At next weekend’s second annual New England Blues Summit at the Cape Cod Resort and Conference Center in Hyannis, Castro will arrive with an intriguing new group, combining with guitarist Mike Zito in Six Strings Down.
One of the reasons Tommy Castro is such a compelling performer, aside from the consistent quality of his material, is that he’s always looking for something new to do, whether it’s by writing new songs skillfully blending rock and blues, tackling new subject matter, or trying different formats.
At next weekend’s second annual New England Blues Summit at the Cape Cod Resort and Conference Center in Hyannis, Castro will arrive with an intriguing new group, combining with guitarist Mike Zito in Six Strings Down. They hit the stage at 9:30 p.m. April 28.
Just to keep it interesting for local fans, Castro will also appear, with his usual quartet, The Painkillers, without Zito, on Saturday, April 29 at the Center for the Arts in Natick.
Castro’s most recent album is 2015’s “Method to My Madness,” on the Alligator label, his 17th album as a leader, and another vibrant blast of his rockin’ blues sound and contemporary songwriting. The California native has been paying his dues for years, touring relentlessly and churning out excellent albums. He was on the superb Blind Pig label out of San Francisco until 2007 and all of those albums are worth checking out. But Castro’s 2010 Alligator debut, “Hard Believer,” really vaulted him onto another level of national fame.
In the Blues Music awards that year, “Hard Believer” won Contemporary Blues Album of the Year, while Castro was named Male Artist of the Year and he and his band were voted Band of the Year. Castro also took home the B.B. King Entertainer of the Year award that year. Other highlights of his time on the premier blues label include “The Devil You Know” album in 2013, and a live album compiled from the Legendary Rhythm and Blues Cruises he hosts every winter.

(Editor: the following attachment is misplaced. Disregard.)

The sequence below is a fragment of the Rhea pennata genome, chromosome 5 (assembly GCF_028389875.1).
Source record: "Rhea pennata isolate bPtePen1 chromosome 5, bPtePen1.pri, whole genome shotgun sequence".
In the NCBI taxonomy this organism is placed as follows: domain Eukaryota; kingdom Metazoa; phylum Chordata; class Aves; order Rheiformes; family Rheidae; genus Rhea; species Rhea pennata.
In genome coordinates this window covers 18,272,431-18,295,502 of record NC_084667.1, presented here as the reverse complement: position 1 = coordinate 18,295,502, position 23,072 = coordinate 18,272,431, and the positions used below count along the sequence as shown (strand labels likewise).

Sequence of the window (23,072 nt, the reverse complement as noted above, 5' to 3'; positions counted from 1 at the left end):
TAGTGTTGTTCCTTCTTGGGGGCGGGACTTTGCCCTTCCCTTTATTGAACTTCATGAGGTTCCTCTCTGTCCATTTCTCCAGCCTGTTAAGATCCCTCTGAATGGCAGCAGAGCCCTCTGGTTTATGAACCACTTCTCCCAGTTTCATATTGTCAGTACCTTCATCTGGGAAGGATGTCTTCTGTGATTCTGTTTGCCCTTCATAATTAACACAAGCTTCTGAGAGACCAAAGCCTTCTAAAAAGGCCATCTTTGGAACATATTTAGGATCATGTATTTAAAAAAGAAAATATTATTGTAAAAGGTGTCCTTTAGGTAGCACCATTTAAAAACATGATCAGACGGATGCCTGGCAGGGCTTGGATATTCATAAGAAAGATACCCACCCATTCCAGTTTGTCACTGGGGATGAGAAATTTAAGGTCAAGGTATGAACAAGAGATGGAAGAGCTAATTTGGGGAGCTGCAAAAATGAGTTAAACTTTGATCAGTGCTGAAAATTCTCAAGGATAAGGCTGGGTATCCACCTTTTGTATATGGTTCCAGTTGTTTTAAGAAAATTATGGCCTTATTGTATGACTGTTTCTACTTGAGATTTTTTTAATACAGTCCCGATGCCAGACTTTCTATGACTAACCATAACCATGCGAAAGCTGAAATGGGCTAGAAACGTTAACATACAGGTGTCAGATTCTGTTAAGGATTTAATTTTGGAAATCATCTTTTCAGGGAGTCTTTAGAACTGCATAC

Zito, perhaps best known to fans as a founding member of The Royal Southern Brotherhood with Devon Allman and Cyril Neville, is a St. Louis native. Zito left the Royal Southern Brotherhood in 2014 to pursue more solo work, with his own Mike Zito and the Wheel, continuing in the same soul ‘n’ blues vein as before. This summer’s Six Strings Down tour with Castro and Zito includes just 20 dates so far.
“Working with Mike Zito just sounded like a good idea,” Castro said from his northern California home. “It was really nothing more than that. I got wind of the fact that he was between bands, and felt like it was a good time to ask him to come along with me. It’s something different to do, for both of us, and we had been talking about getting together for a couple years. As usual in these type of things, the hardest part is getting our schedules to align.
“I typically do spring and fall tours, and the rest of the year is devoted to festivals and time out at home,” Castro explained. “I won’t have a new record out until this fall, so I knew I’d be going out this spring without one to promote, so this would be a cool and different way to go. Mike is putting together a new band. The more we both thought about it, and I hate to use the cliche, but it seemed like ‘a win-win.’ It’s fun for us, but it is also a chance to blend both our audiences. A lot of our fans are the same people of course, but some of mine may not be familiar with Mike, and vice versa. So it’ll be a good time and a different show than you’d get from either one of us alone.
“I wouldn’t do this with just anybody,” Castro added. “It had to be the right guy, with the right intentions and personality. We’ll do some of my tunes, and some of his, and then a handful of covers neither of us usually do. We’re having just one rehearsal, so we aim to keep it pretty loose and pretty fresh and I can’t wait.”
Castro is in fact putting the finishing touches on his next album, but won’t be unveiling that new music on this tour.